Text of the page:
A prebiotic has been defined as a non-digestible food ingredient that beneficially affects the host by selectively stimulating the growth and activity of one or a limited number of bacteria in the colon, and thus improves host health (Gibson and Roberfroid, 1995). This is a quite complex definition since it requires for a food ingredient that it should not be hydrolysed and absorbed in the upper part of the intestine, be a selective nutrient for few colonic bacteria, alter the colonic microbiota and induce beneficial health effects for the host. The non-digestible characteristics are associated with some complex carbohydrates and proteins. However, since only anaerobic saccharolytic, but not anaerobic proteolytic activity have been associated with health (anaerobic proteolysis producing in fact harmful compounds), only a handful of complex carbohydrates have qualified as prebiotics like fructooligosaccharides which include both short-chain oligofructose and longer-chain inulin (Hamilton-Miller, 2004). Pioneering work from the MRC Dunn Clinical Nutrition Center at Cambridge/UK showed that these compounds are in vitro selectively fermented by bifidobacteria at the expense of bacteroides, clostridia and coliforms (Wang and Gibson, 1993). In the colonic consortium fructooligosaccharides are metabolized into small chain fatty acids which are used by different host organs (butyrate by the colonic epithelium, propionate and lactate by the liver, acetate by the muscle). Bifidobacteria had immunostimulatory activities when given to elderly subjects as dietary supplement (Gill etal., 2001) to quote only one beneficial effect. Soon later, the Cambridge nutritionists showed that fructooligosaccharides (FOS) increased selectively the faecal counts for bifidobacteria from 108.8 to 109.5 and 109.2 to 1010.1 cfu g−1 faeces, respectively, when oligofructose or inulin was fed to human volunteers (Gibson et al., 1995). German nutritionists achieved with inulin a very similar effect in elderly constipated subjects (Kleessen et al., 1997). Bifidobacteria titres increased in a dose-dependent way from 107.9 to 108.8 and 109.2 cfu g−1 faeces when 20 and 40 g inulin per day was fed respectively. Inulin showed a slight beneficial laxative effect. Small chain FOS increased also bifidobacteria from 108.5 to 109.2 cfu g−1 stool and cholesterol excretion from stool in a study with healthy elderly volunteers from France (Bouhnik et al., 2007). However, both values returned to baseline 4 weeks after wash-out. Galactooligosaccharides (GOS) have been extensively used in paediatrics and a study with healthy 70-year-old subjects from UK showed likewise an increase in bifidobacteria from 109.1 to 1010 cfu g−1 stool. GOS had no beneficial effect on cholesterol excretion with the stool, but stimulated natural killer cell activity, phagocytic activity and decreased the production of pro-inflammatory cytokines (interleukin-10 and tumour necrosis factor alpha) compared with placebo (Vulevic et al., 2008). A smaller Bifidobacterium increase was seen in 60-year-old healthy subjects from UK (108.9 to 109.2 cfu g−1 stool) which was significant only for women (Walton et al., 2012).

Gut microbiota is routinely determined by taking faecal microbiota as a proxy measure. Due to technical difficulties and ethical constraints, biopsies are rarely taken. One exception is the study from Langlands and colleagues (2004) where 60-year-old subjects scheduled for colonoscopy were supplemented for 2 weeks before the intervention with FOS and inulin or no supplement. Biopsy samples from the proximal and distal colon from both groups were cultivated for a panel of bacteria. In both compartments the prebiotic group showed increased bifidobacteria counts compared with the control group (106.4 versus 105.2 cfu g−1 mucosa). Lactobacilli and a specific butyrate-producing group from the Clostridium cluster (Eubacterium) showed likewise prebiotics-induced titre increases. Total anaerobe counts were unaffected and total aerobes showed a non-significant half-log decrease.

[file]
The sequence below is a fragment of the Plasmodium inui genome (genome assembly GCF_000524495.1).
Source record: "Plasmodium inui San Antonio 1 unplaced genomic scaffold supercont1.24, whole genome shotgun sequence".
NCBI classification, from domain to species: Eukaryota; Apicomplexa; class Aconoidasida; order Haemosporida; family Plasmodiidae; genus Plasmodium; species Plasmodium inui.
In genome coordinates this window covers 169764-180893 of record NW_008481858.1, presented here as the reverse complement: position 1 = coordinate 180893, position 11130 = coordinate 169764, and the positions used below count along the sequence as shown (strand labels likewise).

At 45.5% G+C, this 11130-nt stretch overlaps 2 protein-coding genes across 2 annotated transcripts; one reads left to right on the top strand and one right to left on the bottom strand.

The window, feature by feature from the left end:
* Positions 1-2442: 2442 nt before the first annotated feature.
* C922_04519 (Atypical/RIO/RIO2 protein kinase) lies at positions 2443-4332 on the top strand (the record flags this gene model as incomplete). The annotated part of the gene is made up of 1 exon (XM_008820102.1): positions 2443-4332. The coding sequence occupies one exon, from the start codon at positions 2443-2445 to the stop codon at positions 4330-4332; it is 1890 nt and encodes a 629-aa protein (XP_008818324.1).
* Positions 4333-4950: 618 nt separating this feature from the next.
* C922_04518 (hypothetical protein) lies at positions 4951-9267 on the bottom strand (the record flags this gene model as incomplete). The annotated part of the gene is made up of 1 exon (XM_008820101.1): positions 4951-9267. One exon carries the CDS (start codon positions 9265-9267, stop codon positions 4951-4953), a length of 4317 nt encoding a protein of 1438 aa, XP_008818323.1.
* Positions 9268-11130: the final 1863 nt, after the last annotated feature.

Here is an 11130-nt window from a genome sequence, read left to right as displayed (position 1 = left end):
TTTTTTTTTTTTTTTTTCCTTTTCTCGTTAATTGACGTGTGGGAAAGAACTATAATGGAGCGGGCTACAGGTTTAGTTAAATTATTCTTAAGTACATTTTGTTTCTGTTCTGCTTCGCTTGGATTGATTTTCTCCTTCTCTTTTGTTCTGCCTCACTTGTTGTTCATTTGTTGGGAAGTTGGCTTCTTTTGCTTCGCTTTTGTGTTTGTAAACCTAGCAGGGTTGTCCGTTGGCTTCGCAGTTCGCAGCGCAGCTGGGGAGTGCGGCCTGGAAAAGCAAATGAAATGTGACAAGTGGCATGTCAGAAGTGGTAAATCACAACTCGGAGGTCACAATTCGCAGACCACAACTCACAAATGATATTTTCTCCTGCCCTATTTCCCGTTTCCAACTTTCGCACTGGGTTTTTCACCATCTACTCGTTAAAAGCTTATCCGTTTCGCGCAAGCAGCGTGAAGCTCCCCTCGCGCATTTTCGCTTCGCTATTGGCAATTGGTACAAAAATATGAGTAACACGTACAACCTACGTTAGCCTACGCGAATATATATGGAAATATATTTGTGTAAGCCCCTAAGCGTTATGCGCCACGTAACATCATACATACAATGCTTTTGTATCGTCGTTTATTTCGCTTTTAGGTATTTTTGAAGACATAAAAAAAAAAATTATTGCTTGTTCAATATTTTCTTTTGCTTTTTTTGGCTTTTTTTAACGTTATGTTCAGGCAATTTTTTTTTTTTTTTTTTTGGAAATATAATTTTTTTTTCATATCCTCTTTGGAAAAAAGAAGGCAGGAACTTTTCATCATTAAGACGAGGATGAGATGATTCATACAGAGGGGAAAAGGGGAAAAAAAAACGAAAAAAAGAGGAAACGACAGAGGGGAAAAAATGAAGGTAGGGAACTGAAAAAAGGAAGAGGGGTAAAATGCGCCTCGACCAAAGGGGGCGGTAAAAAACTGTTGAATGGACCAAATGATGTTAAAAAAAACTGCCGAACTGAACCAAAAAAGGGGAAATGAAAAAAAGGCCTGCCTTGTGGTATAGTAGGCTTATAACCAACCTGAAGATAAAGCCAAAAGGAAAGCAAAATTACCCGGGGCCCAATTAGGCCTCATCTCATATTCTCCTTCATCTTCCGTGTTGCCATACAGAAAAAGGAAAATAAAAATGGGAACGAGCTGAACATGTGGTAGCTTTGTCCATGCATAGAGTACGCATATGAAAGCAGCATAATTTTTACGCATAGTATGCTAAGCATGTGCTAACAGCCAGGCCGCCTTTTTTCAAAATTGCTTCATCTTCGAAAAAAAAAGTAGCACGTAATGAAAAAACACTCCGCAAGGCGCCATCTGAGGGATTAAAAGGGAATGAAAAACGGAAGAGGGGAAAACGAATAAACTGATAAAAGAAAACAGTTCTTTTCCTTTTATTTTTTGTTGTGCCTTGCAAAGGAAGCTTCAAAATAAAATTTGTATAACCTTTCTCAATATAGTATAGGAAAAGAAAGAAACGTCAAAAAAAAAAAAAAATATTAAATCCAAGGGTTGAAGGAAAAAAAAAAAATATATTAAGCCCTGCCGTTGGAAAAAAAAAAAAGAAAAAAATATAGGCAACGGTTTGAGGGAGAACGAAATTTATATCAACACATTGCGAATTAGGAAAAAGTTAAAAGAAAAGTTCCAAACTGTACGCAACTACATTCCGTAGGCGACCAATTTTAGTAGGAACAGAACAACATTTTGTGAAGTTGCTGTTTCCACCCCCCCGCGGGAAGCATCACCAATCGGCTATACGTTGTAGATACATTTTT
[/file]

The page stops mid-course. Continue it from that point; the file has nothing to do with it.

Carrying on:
Nutritional interventions: probiotics

  1. Top of page
  2. Summary
  3. Healthy ageing
  4. Gut microbiota and ageing
  5. Ageing and ailing
  6. Ageing, diet and microbiota
  7. Nutritional interventions: resistant starch
  8. Nutritional interventions: prebiotics
  9. Nutritional interventions: probiotics
  10. Outlook
  11. Acknowledgements
  12. Conflict of interest
  13. References

In the early 1970s probiotics were described by Sperti as ‘organisms or substances which contribute to intestinal microbial balance’, only to be redefined in the late 1980s by Fuller as ‘a live food supplement which beneficially affects the host by improving its intestinal microbial balance’ (quoted from Gibson and Roberfroid, 1995). The possibilities and problems of probiotics was already highlighted in a study conducted 20 years ago with a Bifidobacterium strain which showed natural resistance to streptomycin and rifampicin and could thus be differentiated from the background endogenous bifidobacterial microbiota when given to human volunteers in milk fermented with this strain. One day after oral application, the strain reached a titre of 109 cfu g−1 stool (Bouhnik et al., 1992). This titre was maintained as long as the oral supplement was given. Two days after stopping the Bifidobacterium feeding, the titres gradually decreased and became undetectable a week later. Overall, 30% of the orally applied bifidobacterium survived the gastrointestinal passage, but comparison with an inert control (Bacillus spores) suggested that no major amplification of the supplemented Bifidobacterium had occurred during in vivo passage. The gut passage was thus a rather passive transit. In healthy elderly subjects from New Zealand, feeding of milk containing various doses of Bifidobacterium lactis (known for its immunostimulatory effects; Gill etal., 2001) resulted in a dose-independent increase of faecal bifidobacteria counts from 109.3 to 109.8 cfu g−1 stool. Increases were also seen for faecal lactobacilli and enterococci, while enterobacteria were reduced when bifidobacteria were fed (Ahmed et al., 2007). No marked difference in faecal bifidobacterium concentrations were detected in Finnish elderly nursing home residents fed with a B. longum-containing drink compared with a placebo drink. However, when compared with the baseline value, the probiotics-receiving subjects showed a significant increase for Bifidobacterium bifidum and B. breve (Lahtinen et al., 2009).